Fans return for Beat-Herder festival

Beat-Herder festival
Beat-Herder festival
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Three days of sheep-chaperoned fun, and all the good bits that people still really love about Glastonbury, just about sums up Ribble Valley’s fun-packed Beat-Herder Festival.

From humble beginnings, when one of the founder members Nick Chambers recalled “selling tickets from a three legged table in the middle of a field to a handful of people next to the A59,” this mid-summer party bash under the shadow of Pendle Hill has lost none of its do-it-yourself festival magic.

Image to accompany Beat-Herder festival preview piece

Image to accompany Beat-Herder festival preview piece

“Last year, I was standing at the top of the camping field and a guy said, ‘Beat-Herder is better than Christmas’ – that is when you realise what it means to everybody and I did think back to that moment,” said Nick.

“Even though the folks who come don’t know us personally, they have trust in what we do and that’s really nice. People, I think, are tired of massive festivals, paying £200 for a ticket, getting lost in a crowd and stumping up £10 for a burger and a pint.

“They want to come to an event like Beat-Herder, which is more intimate – and a bit fairer and kinder. We want the festival to be a bookmark in people’s lives.”

From reggae legend Jimmy Cliff, disco master Chic featuring Nile Rodgers, Roni Size, a Groove Armada DJ set, The Lancashire Hot Pots, Doctor and the Medics, there’s a musical dollop of sonic sound for any taste at Beat-Herder.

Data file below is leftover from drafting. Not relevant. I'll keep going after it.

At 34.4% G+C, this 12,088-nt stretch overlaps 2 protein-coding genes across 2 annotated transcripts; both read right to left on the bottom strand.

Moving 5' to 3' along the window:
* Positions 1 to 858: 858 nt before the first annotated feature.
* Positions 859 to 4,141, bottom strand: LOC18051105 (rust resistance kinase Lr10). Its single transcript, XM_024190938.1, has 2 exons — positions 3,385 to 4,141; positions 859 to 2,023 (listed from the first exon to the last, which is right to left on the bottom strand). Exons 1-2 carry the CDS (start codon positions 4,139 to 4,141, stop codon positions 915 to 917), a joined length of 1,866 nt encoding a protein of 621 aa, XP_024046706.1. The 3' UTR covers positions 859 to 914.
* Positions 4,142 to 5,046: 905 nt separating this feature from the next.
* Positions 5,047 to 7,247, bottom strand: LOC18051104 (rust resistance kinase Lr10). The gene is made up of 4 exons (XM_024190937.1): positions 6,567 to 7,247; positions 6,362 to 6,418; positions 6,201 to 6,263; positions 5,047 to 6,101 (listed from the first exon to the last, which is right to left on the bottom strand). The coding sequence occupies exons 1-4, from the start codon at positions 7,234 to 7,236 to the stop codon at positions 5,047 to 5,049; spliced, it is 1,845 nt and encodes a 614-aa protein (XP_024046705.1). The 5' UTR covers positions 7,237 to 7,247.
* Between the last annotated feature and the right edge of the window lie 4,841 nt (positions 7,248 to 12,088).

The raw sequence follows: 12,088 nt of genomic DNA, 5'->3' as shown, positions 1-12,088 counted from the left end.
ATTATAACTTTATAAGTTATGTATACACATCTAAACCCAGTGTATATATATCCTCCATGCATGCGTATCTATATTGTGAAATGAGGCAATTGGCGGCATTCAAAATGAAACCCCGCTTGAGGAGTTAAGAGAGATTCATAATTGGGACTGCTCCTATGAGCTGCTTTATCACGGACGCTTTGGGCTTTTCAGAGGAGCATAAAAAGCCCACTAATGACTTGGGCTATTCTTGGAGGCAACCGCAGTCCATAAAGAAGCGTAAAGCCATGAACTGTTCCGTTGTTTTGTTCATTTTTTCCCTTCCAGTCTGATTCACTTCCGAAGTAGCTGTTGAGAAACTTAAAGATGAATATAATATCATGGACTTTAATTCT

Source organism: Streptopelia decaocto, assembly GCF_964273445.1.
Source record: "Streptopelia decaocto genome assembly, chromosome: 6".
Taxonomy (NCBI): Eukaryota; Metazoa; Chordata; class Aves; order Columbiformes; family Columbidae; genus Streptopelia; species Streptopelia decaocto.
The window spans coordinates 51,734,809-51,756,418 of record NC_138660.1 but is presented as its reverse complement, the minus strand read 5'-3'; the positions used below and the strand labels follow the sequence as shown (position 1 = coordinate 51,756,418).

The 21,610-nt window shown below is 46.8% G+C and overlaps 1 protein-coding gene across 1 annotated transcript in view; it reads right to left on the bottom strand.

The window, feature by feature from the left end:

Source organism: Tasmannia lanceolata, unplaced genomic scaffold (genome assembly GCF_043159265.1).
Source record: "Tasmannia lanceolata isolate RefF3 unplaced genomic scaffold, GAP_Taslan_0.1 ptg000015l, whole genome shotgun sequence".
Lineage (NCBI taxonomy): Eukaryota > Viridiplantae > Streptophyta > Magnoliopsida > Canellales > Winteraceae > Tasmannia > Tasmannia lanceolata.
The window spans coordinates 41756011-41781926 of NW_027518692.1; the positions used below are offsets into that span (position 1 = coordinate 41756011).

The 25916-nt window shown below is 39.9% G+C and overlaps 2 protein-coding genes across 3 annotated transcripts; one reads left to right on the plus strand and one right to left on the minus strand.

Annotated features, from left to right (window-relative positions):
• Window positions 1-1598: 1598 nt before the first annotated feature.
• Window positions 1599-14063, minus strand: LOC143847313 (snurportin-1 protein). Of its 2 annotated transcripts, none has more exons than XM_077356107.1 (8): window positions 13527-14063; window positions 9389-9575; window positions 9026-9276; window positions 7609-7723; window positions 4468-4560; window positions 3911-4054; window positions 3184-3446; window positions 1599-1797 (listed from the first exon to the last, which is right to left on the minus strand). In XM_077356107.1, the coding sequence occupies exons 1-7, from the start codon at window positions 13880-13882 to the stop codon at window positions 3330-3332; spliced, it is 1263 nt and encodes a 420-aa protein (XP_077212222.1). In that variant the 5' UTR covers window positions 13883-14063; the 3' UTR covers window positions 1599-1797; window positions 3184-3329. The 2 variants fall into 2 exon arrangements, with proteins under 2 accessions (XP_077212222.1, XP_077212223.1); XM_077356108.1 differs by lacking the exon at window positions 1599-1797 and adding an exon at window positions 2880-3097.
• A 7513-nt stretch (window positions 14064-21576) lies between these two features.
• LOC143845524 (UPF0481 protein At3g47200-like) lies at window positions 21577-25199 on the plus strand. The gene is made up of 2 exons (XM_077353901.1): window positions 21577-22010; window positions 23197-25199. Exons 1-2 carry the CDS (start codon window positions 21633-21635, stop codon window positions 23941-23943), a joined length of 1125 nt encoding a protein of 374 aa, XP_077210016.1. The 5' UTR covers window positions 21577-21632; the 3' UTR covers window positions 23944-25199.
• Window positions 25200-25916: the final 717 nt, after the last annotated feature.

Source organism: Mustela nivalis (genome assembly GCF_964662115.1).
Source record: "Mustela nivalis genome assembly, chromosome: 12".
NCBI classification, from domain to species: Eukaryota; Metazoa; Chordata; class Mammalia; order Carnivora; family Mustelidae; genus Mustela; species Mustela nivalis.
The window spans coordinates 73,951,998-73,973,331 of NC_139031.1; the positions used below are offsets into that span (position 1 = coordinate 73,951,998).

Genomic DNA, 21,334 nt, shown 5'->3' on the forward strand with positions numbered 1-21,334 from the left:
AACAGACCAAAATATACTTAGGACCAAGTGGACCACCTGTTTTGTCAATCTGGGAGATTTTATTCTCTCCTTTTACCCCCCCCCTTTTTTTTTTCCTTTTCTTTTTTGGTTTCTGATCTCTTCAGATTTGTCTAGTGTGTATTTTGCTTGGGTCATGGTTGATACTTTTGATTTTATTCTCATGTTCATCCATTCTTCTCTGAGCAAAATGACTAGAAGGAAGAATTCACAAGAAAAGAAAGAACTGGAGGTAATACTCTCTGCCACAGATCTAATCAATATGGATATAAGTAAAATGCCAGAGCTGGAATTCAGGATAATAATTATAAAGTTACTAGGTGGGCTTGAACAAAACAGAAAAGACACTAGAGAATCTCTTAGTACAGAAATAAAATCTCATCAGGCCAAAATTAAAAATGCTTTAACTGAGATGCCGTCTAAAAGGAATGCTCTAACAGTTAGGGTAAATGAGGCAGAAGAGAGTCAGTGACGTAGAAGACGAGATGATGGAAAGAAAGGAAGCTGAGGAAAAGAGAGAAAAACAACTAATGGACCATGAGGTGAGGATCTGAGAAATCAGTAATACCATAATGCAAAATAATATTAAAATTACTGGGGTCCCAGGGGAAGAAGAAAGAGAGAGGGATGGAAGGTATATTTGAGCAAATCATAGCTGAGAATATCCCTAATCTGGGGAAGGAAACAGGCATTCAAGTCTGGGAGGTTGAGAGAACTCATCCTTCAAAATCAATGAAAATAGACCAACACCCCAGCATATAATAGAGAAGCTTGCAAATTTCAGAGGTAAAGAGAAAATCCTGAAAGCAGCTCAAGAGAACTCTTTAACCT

“When we were 18 we’d drive four hours to Glastonbury to see that stuff, now we’ve got this epic party in the Ribble Valley which I think is amazing,” said Nick. “We do hope that we are seen as a positive dot on the Ribble Valley social calendar now.

“We understand what a beautiful area this and we treat it with the utmost respect.We are not coming from London to infiltrate the area, we live down the road.

“Instead of big, corporate stands, last year we had Clitheroe Ladies’ Circle making jam, cakes and buns and the portable toilets came from Barnoldswick!”

Set across a dozen stages, some buried in the Sawley Woods, the Beat-Herder art gurus have designed an old Victorian street (Quality Street), complete with functioning bookshops, sweetshops, a barber’s and a chapel with a bell tower and stained glassed doors.

“People have got married at Beat-Herder, and had their stag and hen parties here,” added Nick. “Last year the chapel was packed for the eleven o’clock Sunday Service. Everybody dressed up, sang Eurthymics songs and danced on the pews. We’ve also got 300 Beat-Herder lifers, who all have Beat-Herder tattoos.

“We’ve opened up another field this year, for a new band stage and a bigger dance tent.

“Now all we need is three days of sunshine and everybody will be happy!”

The Beat-Herder Festival 2013, Sawley, near Clitheroe. July 5th to 7th. Tickets £105.

www.beatherder.co.uk